Representative Steve Hobbs, R-Mexico, explained eminent domain would be one of his most important issues.
Copyeds, change these to "said." At once. Use "explain" only for direct objects ("She explained the principles of nuclear fusion"). Use "said" for routine attribution. What isn't clear about that?

The painted into a grammatical corner (1A Wednesday):
Life from the roadside
It’s dirty, stinky, rude, incredibly cold, fulfilling, traditional and sometimes just heart-rending to adopt a highway

Read the deck as a separate sentence for some of the predicate adjectives and you'll see the parallelism problem:

It’s fulfilling to adopt a highway
It’s sometimes just heart-rending to adopt a highway
It’s rude to adopt a highway

It's easy to see how it could be fulfilling or heart-rending to adopt a highway. But how is it "rude"? I expect the writer meant something on the order of "it's a rude experience," meaning people might be rude to you without much if any provocation, but that's not what "it's rude to ..." means in English. Compare the hed to

It's rude to make fun of people's headlines

... and it's clearer. Remember, readers can't know what the writer meant. They only know what the writer said.

Wednesday, January 04, 2006

The mine disaster: Attribution's your friend

There's an instructive turning point in the AP's coverage of the West Virginia mine disaster. It reminds us, or ought to remind us, of a few phrases that ought to be translated into Latin and etched in stone above the copy desk, so we can point to them when needed:

1) If attribution is part of the story, it's part of the hed.
2) Speculation isn't confirmation.
3) Repetition isn't confirmation.

You can trace the event in more detail elsewhere, so let's concentrate here on matters of importance to desk hands and other nightwalkers (and yes, this is your invitation to join in the discussion and/or recount what went on at your paper).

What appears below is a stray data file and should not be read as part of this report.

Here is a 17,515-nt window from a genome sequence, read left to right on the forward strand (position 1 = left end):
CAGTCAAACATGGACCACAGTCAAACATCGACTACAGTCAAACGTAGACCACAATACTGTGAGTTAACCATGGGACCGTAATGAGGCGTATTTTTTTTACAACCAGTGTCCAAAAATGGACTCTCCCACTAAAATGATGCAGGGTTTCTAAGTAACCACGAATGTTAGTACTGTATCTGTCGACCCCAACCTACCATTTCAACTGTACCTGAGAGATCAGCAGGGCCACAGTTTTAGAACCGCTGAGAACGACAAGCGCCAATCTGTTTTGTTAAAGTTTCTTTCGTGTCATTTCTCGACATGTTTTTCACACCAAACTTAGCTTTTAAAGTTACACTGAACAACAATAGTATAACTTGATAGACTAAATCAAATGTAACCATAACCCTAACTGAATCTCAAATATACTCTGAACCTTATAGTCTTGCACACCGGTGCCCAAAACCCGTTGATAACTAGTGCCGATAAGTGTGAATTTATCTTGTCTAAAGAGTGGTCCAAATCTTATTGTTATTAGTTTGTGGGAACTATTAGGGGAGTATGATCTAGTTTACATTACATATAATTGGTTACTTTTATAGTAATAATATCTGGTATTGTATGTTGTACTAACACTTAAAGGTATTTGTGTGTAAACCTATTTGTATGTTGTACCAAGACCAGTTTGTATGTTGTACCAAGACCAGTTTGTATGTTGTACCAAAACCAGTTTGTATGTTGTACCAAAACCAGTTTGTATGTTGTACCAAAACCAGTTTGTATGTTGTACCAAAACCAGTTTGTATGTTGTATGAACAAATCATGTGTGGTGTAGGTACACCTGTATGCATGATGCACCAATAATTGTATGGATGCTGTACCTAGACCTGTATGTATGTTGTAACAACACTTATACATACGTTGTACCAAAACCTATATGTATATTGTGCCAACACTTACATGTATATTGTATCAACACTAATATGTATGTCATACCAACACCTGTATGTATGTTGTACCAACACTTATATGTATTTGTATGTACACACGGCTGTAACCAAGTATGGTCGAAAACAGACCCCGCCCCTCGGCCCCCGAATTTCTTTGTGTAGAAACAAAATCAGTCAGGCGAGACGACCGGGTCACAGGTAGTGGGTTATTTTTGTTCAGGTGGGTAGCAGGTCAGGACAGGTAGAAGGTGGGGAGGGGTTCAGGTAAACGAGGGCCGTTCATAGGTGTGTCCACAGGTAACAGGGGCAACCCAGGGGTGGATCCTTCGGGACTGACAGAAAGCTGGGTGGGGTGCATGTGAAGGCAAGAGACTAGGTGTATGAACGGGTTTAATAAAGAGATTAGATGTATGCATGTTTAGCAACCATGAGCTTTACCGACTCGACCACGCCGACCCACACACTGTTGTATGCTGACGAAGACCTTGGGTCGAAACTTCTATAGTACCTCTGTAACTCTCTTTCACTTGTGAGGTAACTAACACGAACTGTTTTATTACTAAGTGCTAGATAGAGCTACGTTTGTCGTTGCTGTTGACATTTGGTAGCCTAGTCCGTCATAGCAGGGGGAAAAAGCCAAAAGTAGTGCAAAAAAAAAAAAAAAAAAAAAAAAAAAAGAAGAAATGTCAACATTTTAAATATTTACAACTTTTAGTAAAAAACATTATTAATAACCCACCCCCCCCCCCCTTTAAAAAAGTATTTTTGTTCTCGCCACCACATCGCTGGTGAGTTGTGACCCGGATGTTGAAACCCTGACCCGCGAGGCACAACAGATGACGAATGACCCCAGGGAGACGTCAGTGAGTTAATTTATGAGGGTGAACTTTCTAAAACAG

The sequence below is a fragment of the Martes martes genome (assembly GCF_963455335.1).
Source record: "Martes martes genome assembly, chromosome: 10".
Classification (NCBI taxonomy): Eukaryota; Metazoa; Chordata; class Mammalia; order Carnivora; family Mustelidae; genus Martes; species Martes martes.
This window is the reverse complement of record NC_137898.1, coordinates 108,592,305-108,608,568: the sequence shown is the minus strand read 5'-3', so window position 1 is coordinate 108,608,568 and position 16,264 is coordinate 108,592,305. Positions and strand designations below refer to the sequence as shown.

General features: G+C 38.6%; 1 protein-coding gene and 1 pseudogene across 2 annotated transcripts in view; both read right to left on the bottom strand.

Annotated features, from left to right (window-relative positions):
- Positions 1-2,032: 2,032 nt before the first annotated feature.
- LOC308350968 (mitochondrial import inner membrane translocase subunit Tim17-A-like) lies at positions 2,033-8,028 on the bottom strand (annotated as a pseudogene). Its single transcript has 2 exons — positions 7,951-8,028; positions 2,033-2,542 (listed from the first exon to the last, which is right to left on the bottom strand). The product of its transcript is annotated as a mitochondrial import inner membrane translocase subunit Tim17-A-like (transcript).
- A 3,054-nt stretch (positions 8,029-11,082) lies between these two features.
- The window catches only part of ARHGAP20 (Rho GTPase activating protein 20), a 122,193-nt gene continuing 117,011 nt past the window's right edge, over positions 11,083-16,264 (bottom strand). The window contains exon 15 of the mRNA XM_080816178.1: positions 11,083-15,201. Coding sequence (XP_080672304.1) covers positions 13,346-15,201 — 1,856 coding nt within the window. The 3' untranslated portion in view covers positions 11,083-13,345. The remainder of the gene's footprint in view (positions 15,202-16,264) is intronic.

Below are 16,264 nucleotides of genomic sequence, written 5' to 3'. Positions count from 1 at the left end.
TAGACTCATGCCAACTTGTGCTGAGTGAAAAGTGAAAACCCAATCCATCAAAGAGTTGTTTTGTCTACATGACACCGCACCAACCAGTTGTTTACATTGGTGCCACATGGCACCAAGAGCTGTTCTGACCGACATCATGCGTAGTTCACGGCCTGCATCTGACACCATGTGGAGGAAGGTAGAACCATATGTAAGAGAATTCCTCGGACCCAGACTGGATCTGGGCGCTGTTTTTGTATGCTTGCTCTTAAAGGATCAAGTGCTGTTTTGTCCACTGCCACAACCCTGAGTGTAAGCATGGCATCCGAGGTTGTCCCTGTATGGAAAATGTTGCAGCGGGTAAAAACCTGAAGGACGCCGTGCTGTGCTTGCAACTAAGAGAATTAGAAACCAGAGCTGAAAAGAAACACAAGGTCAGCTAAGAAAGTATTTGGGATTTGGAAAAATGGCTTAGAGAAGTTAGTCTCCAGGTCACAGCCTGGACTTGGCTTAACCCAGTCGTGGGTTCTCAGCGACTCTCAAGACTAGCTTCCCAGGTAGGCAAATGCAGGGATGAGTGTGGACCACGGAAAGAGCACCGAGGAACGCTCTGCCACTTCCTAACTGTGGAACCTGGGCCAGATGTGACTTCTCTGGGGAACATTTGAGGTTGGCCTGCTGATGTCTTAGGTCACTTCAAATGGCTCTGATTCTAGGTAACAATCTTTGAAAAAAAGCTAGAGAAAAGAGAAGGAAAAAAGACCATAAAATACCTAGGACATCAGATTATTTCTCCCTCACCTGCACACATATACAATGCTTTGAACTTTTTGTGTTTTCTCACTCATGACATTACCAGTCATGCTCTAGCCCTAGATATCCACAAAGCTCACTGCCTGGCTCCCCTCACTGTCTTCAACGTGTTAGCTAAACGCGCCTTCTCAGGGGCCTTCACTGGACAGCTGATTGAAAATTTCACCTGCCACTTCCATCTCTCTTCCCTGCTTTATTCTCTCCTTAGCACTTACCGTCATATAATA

Here's the AP at 10:16p:
TALLMANSVILLE, W.Va. -- Rescue crews found one body late Tuesday in a West Virginia mine where 13 miners were trapped after an explosion, but they held out hope that the others were still alive, even as precious time continued to slip away.

And the 26th lede, at 10:56p:
TALLMANSVILLE, W.Va. --Twelve miners caught in an explosion in a coal mine were found alive Tuesday night, more than 41 hours after the blast, family members said.

This graf is one of four added in the 27th lede, at 11:01:
Neither the company nor the governor's office immediately confirmed the news.

... and this in the 28th lede, which moved four minutes later with a change in byline:
A relative at the church said a mine foreman called relatives there, saying the miners had been found.

At 11:15p the story's written through, with the no-confirmation warning and the attribution still in place. At 11:25p comes the 30th lede and the big change:
TALLMANSVILLE, W.Va. -- In an extraordinary twist of fate, 12 miners caught in an explosion in a coal mine were found alive late Tuesday, more than 41 hours after the blast.

Here's the ednote from the top of the story and the new fourth graf supporting it:
Eds: UPDATES with governor confirming miners are alive, other details.
"They told us they have 12 alive," Gov. Joe Manchin said. "We have some people that are going to need some medical attention."

If your mind is flashing back to September, it should be:
A major American city all but disintegrated yesterday, and the expected death toll from Hurricane Katrina mushroomed into the thousands.

...Nagin confirmed what many knew in their hearts, but could not bring themselves to say.